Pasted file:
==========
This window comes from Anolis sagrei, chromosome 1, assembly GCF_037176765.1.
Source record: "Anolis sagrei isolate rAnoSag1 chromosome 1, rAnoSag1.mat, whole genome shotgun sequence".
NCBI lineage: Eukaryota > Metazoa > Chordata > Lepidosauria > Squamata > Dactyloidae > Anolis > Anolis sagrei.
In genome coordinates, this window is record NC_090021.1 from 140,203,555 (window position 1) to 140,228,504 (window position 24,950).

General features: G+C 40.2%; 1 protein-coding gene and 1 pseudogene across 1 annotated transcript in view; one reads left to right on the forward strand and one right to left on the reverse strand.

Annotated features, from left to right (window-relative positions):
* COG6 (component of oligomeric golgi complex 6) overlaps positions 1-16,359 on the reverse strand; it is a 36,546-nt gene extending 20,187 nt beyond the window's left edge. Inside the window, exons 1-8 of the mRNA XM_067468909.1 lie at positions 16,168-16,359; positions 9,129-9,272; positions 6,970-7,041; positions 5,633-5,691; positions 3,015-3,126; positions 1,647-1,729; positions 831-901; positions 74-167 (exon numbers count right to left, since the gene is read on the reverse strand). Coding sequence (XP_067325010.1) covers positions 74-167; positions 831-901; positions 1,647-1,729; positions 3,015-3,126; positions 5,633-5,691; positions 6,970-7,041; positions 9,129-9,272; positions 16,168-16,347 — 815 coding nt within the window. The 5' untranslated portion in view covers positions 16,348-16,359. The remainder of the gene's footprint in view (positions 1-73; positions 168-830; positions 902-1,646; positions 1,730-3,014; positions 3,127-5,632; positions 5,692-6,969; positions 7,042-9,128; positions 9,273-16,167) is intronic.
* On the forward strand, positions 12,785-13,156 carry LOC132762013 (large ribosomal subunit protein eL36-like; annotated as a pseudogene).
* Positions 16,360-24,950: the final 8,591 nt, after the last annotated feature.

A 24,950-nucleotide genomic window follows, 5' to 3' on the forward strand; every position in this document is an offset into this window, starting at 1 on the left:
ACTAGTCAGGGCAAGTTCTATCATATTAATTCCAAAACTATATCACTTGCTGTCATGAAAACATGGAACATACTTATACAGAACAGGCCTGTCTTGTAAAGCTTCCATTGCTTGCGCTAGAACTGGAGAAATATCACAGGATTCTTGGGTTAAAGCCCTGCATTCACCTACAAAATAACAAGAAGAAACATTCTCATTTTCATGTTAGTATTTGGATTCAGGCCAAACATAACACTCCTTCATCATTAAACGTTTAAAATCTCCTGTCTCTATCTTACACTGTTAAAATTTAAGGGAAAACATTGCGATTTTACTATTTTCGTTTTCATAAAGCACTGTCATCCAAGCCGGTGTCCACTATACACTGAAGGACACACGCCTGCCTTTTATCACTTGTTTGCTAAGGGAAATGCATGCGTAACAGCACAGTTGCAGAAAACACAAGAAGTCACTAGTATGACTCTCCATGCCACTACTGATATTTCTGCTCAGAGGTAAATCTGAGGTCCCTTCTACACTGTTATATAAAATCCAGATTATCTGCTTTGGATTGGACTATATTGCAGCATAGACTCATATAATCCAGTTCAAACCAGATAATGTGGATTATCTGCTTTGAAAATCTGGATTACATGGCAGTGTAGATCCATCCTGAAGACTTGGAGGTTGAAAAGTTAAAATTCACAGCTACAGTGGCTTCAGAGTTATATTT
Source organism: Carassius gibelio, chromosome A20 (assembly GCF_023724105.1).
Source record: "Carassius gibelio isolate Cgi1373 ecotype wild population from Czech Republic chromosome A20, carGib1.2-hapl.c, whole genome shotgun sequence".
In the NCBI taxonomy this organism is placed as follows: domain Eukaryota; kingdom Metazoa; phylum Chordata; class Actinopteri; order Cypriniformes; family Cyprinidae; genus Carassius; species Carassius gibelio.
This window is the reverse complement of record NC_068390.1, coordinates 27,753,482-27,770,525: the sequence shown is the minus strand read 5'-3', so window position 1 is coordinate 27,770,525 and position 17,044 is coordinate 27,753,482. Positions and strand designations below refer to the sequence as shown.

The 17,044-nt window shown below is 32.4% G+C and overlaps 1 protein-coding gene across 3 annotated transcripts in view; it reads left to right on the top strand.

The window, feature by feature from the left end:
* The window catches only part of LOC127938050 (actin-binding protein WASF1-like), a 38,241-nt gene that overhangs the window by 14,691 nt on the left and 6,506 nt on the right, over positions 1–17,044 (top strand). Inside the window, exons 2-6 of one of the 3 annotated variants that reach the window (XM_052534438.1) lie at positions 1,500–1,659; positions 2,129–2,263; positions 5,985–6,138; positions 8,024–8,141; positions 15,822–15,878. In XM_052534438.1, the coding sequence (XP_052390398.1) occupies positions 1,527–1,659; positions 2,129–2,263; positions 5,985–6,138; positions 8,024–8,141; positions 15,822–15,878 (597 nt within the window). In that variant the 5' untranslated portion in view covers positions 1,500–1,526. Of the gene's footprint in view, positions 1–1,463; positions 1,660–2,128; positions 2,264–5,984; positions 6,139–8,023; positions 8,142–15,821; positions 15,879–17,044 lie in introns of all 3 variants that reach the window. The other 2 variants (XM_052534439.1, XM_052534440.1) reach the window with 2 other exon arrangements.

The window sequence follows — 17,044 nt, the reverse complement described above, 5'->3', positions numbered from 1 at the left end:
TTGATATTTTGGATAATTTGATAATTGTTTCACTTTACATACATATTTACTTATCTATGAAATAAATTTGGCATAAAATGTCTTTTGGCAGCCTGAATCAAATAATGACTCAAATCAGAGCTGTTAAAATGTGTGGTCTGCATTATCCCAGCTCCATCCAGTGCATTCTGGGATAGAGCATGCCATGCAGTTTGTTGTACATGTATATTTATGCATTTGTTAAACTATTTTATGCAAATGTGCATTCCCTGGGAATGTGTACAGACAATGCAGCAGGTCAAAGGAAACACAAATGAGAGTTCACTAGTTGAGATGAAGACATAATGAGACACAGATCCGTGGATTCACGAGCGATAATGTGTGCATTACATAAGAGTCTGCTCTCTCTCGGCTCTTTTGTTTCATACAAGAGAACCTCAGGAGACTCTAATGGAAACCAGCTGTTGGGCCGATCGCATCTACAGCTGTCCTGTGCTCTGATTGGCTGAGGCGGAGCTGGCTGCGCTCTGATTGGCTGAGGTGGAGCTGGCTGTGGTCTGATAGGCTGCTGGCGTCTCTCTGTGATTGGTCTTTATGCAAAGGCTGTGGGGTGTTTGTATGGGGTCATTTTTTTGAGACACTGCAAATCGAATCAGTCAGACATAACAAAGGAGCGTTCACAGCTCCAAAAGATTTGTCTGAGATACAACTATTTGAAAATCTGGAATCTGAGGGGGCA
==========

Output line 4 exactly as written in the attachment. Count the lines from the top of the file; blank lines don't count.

In genome coordinates, this window is record NC_090021.1 from 140,203,555 (window position 1) to 140,228,504 (window position 24,950).